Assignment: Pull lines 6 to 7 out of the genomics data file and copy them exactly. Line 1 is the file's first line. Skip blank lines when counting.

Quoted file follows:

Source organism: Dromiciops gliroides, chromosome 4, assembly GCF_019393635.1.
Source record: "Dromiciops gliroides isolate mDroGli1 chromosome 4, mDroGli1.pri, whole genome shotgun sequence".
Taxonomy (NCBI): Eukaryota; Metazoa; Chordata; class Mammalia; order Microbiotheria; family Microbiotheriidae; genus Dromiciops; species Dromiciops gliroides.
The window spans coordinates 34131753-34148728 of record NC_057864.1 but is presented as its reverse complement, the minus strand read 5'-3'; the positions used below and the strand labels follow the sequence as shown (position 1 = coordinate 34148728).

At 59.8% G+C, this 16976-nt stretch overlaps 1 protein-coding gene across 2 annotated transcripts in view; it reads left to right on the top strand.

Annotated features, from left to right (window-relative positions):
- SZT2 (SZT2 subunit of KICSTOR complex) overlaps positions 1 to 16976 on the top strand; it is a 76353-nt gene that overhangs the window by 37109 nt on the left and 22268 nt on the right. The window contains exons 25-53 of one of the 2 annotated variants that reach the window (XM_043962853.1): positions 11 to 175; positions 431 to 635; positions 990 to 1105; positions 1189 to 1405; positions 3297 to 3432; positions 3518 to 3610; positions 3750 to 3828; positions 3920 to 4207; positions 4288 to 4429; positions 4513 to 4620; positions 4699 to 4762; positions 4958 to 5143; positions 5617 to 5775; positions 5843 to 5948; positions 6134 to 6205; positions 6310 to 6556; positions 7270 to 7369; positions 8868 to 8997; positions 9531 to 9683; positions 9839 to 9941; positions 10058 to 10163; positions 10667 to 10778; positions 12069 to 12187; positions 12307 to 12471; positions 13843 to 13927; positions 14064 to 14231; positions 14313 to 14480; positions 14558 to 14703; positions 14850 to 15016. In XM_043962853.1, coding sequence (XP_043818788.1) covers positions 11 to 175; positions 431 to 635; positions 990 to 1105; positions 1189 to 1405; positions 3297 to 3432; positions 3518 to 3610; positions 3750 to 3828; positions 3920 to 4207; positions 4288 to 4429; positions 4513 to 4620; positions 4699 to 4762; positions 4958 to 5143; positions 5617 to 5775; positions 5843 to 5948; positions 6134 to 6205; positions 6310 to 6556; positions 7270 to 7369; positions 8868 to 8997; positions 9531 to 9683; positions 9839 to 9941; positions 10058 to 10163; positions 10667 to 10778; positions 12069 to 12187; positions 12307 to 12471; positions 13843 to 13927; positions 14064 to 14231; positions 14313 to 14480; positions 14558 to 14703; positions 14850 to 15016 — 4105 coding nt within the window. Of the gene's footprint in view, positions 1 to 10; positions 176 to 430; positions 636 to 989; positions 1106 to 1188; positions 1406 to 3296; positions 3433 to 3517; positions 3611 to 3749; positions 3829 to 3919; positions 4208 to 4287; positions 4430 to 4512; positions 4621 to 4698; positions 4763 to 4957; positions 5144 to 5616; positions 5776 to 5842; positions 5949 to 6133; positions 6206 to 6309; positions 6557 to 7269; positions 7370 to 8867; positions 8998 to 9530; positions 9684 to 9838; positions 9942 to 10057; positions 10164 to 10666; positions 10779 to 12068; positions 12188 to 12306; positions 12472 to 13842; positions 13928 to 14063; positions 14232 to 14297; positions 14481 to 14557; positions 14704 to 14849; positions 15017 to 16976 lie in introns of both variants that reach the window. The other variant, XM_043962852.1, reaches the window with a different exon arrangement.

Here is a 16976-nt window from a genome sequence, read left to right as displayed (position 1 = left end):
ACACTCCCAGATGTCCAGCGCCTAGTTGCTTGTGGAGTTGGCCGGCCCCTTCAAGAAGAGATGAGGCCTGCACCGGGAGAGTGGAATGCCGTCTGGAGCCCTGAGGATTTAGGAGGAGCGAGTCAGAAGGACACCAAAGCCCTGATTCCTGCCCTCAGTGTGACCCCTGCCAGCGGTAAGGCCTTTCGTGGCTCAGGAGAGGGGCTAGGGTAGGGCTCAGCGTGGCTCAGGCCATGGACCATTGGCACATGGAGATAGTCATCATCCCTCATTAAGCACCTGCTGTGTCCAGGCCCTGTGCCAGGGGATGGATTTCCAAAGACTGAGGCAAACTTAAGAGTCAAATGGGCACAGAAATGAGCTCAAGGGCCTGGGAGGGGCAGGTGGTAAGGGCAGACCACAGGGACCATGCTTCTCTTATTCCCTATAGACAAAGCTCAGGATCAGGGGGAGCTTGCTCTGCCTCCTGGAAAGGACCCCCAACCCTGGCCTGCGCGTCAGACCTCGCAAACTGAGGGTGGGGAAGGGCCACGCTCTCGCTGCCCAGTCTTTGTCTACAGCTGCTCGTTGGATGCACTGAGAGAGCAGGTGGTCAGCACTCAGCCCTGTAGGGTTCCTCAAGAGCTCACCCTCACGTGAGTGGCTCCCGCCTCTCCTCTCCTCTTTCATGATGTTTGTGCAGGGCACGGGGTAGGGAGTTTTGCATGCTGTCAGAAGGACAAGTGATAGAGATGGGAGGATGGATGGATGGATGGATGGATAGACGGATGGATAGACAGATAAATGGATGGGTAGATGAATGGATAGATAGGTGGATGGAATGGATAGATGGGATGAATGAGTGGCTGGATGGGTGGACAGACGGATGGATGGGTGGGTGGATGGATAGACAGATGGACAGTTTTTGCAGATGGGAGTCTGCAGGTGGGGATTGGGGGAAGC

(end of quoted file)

Annotated features, from left to right (window-relative positions):
- SZT2 (SZT2 subunit of KICSTOR complex) overlaps positions 1 to 16976 on the top strand; it is a 76353-nt gene that overhangs the window by 37109 nt on the left and 22268 nt on the right. The window contains exons 25-53 of one of the 2 annotated variants that reach the window (XM_043962853.1): positions 11 to 175; positions 431 to 635; positions 990 to 1105; positions 1189 to 1405; positions 3297 to 3432; positions 3518 to 3610; positions 3750 to 3828; positions 3920 to 4207; positions 4288 to 4429; positions 4513 to 4620; positions 4699 to 4762; positions 4958 to 5143; positions 5617 to 5775; positions 5843 to 5948; positions 6134 to 6205; positions 6310 to 6556; positions 7270 to 7369; positions 8868 to 8997; positions 9531 to 9683; positions 9839 to 9941; positions 10058 to 10163; positions 10667 to 10778; positions 12069 to 12187; positions 12307 to 12471; positions 13843 to 13927; positions 14064 to 14231; positions 14313 to 14480; positions 14558 to 14703; positions 14850 to 15016. In XM_043962853.1, coding sequence (XP_043818788.1) covers positions 11 to 175; positions 431 to 635; positions 990 to 1105; positions 1189 to 1405; positions 3297 to 3432; positions 3518 to 3610; positions 3750 to 3828; positions 3920 to 4207; positions 4288 to 4429; positions 4513 to 4620; positions 4699 to 4762; positions 4958 to 5143; positions 5617 to 5775; positions 5843 to 5948; positions 6134 to 6205; positions 6310 to 6556; positions 7270 to 7369; positions 8868 to 8997; positions 9531 to 9683; positions 9839 to 9941; positions 10058 to 10163; positions 10667 to 10778; positions 12069 to 12187; positions 12307 to 12471; positions 13843 to 13927; positions 14064 to 14231; positions 14313 to 14480; positions 14558 to 14703; positions 14850 to 15016 — 4105 coding nt within the window. Of the gene's footprint in view, positions 1 to 10; positions 176 to 430; positions 636 to 989; positions 1106 to 1188; positions 1406 to 3296; positions 3433 to 3517; positions 3611 to 3749; positions 3829 to 3919; positions 4208 to 4287; positions 4430 to 4512; positions 4621 to 4698; positions 4763 to 4957; positions 5144 to 5616; positions 5776 to 5842; positions 5949 to 6133; positions 6206 to 6309; positions 6557 to 7269; positions 7370 to 8867; positions 8998 to 9530; positions 9684 to 9838; positions 9942 to 10057; positions 10164 to 10666; positions 10779 to 12068; positions 12188 to 12306; positions 12472 to 13842; positions 13928 to 14063; positions 14232 to 14297; positions 14481 to 14557; positions 14704 to 14849; positions 15017 to 16976 lie in introns of both variants that reach the window. The other variant, XM_043962852.1, reaches the window with a different exon arrangement.